The Promise of Christmas III.

December 18, 2020 Preacher: Gareth Franks Series: Christmas Season

Topic: The Gospel Scripture: Matthew 1:18–25, 1 John 1:8–9

The Promise of Christmas is not only a promise to save us from the judgment of our sin but also a promise for us to overcome our sinful habits. We will never quite understand the extent of this promise until we first understand the seriousness of our problem.

"I am convinced that the first step towards attaining a higher standard of holiness is to realize more fully the amazing sinfulness of sin." - J.C. Ryle

 1. The Promise is Explosive

The very nature of the gospel defines that we are sinners. Should we deny that fact, we utterly deceive ourselves. 

Think about the word “save”. Jesus came “to save His people from their sins.”  SAVE is a radical word. You do not save someone who just needs a little help. You save someone who is unable to do anything to save himself. A person who is lost at sea needs saving. A person who has stopped breathing needs saving.

 This means that prior to Jesus’ saving them, His people were helplessly, hopelessly lost in their sins. They were alienated from God, under His righteous judgment, and unable to free themselves from this condition. A Saviour is one who has the power to rescue people who could not rescue themselves. Jesus has the God-given power to save His people from their sins.

“For I am not ashamed of the gospel, for it is the power of God for salvation to everyone who believes; to the Jew first, and also to the Greek. For in it the righteousness of God revealed from faith for faith: as it is written, “The righteous just shall live by faith” (Romans 1:16-17).

  • 2. The Promise is Expensive

The Bible tells us in Romans 5:10, that Jesus came to us while we were His enemies. He came to us while we were in the chains of the Devil and the grip of this world. He came and set us free — free from slavery to sin, free from the chains of the Evil One, free from the grip of this world and the bondage of our fleshly lust and desires.

The Bible says that we have been ransomed not with perishable things but with the precious blood of Christ. Someone has said that salvation is free. Yes, it is free in that it does not cost silver, gold, dirhams or dollars. But that does not mean that it doesn’t cost anything. In fact, it cost Christ everything. Salvation is free to you and me because Jesus paid the price.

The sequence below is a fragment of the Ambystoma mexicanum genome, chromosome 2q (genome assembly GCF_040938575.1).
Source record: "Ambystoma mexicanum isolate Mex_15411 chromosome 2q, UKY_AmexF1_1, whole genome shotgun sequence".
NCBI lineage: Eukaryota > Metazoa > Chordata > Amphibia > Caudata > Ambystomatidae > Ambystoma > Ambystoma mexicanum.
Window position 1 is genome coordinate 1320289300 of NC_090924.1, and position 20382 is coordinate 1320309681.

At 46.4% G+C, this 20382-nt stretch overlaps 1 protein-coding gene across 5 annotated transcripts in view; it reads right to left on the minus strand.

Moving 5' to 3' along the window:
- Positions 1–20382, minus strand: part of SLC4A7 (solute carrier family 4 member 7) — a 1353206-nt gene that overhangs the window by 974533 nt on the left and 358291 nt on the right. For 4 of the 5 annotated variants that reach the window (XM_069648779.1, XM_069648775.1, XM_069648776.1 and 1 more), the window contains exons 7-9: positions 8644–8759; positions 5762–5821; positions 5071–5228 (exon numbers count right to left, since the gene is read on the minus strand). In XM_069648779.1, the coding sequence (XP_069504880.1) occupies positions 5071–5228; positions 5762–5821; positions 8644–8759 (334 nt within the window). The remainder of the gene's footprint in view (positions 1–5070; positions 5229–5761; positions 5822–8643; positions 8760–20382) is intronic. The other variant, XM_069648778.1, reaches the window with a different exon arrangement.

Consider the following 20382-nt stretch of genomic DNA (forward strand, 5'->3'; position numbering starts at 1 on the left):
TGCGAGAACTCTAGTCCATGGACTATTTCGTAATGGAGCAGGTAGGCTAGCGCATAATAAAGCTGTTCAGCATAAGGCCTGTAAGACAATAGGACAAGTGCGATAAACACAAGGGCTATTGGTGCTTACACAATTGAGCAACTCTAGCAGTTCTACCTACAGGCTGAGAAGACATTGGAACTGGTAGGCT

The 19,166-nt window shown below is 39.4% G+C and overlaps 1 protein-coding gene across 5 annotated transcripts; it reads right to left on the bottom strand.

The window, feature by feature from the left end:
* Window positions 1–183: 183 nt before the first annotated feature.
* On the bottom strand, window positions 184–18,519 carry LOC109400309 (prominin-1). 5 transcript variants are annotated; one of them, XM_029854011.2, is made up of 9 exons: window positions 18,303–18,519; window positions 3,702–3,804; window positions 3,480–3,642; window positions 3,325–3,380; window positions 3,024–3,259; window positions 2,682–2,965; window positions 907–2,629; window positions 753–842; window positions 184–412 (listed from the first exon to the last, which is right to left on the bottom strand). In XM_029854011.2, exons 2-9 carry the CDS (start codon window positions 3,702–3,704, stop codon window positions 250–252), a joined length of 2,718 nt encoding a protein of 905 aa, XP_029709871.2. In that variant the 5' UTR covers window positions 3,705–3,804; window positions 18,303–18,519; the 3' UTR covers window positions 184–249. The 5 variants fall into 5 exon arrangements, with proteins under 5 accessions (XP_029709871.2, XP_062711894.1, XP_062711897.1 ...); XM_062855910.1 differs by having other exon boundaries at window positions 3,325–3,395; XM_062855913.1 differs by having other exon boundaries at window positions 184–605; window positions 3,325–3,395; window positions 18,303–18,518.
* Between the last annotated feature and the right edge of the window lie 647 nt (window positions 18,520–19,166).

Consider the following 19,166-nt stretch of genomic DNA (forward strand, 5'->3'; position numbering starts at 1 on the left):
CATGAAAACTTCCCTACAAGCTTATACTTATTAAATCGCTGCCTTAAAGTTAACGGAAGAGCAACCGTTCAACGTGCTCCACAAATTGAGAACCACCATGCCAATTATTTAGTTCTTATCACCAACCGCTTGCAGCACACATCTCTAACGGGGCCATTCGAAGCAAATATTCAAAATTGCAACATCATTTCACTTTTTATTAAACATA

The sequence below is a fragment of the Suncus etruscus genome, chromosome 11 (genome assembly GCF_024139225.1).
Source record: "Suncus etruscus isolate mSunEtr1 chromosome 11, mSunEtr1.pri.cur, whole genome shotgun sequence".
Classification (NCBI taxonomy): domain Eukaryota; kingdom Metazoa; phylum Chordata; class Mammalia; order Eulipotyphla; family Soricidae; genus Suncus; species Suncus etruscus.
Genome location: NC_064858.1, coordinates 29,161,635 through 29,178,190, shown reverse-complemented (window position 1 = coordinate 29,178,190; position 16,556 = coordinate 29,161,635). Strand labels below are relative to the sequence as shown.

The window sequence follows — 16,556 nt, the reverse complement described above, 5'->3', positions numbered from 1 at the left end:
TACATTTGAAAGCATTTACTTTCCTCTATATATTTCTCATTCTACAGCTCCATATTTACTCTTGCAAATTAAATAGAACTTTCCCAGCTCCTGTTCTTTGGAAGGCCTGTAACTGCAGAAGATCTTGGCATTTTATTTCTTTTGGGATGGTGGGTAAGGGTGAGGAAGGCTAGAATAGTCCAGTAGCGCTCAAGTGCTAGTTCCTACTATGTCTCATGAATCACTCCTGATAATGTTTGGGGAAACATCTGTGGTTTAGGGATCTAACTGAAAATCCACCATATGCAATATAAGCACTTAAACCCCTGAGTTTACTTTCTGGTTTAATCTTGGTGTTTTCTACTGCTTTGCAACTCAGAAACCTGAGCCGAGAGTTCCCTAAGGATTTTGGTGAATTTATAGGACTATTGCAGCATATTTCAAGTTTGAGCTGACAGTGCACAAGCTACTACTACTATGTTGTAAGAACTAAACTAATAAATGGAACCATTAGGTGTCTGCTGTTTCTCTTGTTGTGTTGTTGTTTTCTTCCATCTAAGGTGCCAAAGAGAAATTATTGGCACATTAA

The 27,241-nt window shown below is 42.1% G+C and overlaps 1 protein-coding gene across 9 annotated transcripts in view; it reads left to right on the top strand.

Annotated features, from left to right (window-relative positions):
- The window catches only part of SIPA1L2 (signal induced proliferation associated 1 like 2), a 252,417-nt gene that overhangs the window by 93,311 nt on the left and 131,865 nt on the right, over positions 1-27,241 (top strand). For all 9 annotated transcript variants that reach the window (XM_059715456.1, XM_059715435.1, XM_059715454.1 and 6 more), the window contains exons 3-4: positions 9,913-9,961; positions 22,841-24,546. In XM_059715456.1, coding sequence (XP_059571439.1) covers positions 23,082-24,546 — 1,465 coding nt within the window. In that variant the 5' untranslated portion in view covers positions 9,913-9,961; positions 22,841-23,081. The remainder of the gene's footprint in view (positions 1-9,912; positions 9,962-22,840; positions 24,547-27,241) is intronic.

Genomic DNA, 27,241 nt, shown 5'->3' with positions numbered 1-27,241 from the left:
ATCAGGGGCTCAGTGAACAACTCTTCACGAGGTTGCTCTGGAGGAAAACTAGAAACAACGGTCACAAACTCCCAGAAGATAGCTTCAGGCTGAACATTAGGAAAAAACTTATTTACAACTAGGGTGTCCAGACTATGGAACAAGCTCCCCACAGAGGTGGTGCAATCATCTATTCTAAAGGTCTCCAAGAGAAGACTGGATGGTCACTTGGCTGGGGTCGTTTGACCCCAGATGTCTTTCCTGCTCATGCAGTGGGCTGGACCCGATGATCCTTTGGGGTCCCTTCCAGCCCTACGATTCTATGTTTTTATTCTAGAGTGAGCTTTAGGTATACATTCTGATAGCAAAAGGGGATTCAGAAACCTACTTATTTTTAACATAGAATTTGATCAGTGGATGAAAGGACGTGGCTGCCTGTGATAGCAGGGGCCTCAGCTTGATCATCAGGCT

• 3. The Promise is Enabling.

Before Christ, we were already slaves to sin. Our hearts, our souls, our bodies were captive to sin. We had no choice but to sin. Yet unlike the slave girl, we loved our captivity and reveled in it. We lived in the foolishness of our minds and bliss of our ignorance. We relished every foolish, ignorant moment. We loved the world and we hated God (Rom. 8:7). We loved the passions of our flesh and deemed God unnecessary and His Word irrelevant for daring to challenge our lives. We were lovers of self rather than lovers of God (1 Tim. 3:2–4). We were on the broad road to hell and happy to be there.

 It was into this situation that the Lord came to save us from our sin! God ransomed us with the precious blood of Christ. And like the young slave girl, we should desire nothing more than to live for and live with the One who has redeemed us.

The apostle Peter writing under the inspiration of the Holy Spirit  reminds us that our priceless redemption should provide the motivation for our loving, joyful, holy obedience to Christ.


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